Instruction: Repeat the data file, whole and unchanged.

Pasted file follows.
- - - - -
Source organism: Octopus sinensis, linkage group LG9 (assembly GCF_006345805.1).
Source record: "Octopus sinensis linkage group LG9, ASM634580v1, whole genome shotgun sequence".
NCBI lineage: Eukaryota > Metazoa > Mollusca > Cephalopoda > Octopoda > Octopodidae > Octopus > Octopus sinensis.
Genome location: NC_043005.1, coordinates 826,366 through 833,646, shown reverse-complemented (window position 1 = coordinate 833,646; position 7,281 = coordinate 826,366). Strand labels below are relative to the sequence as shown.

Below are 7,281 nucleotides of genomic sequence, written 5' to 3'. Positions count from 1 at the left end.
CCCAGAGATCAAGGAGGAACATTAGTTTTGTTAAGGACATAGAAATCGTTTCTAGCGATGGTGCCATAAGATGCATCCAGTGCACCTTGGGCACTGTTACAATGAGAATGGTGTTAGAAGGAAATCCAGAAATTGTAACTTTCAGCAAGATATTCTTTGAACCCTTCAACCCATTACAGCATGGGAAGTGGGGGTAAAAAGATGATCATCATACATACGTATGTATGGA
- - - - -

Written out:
Source organism: Octopus sinensis, linkage group LG9 (assembly GCF_006345805.1).
Source record: "Octopus sinensis linkage group LG9, ASM634580v1, whole genome shotgun sequence".
NCBI lineage: Eukaryota > Metazoa > Mollusca > Cephalopoda > Octopoda > Octopodidae > Octopus > Octopus sinensis.
Genome location: NC_043005.1, coordinates 826,366 through 833,646, shown reverse-complemented (window position 1 = coordinate 833,646; position 7,281 = coordinate 826,366). Strand labels below are relative to the sequence as shown.

Below are 7,281 nucleotides of genomic sequence, written 5' to 3'. Positions count from 1 at the left end.
CCCAGAGATCAAGGAGGAACATTAGTTTTGTTAAGGACATAGAAATCGTTTCTAGCGATGGTGCCATAAGATGCATCCAGTGCACCTTGGGCACTGTTACAATGAGAATGGTGTTAGAAGGAAATCCAGAAATTGTAACTTTCAGCAAGATATTCTTTGAACCCTTCAACCCATTACAGCATGGGAAGTGGGGGTAAAAAGATGATCATCATACATACGTATGTATGGA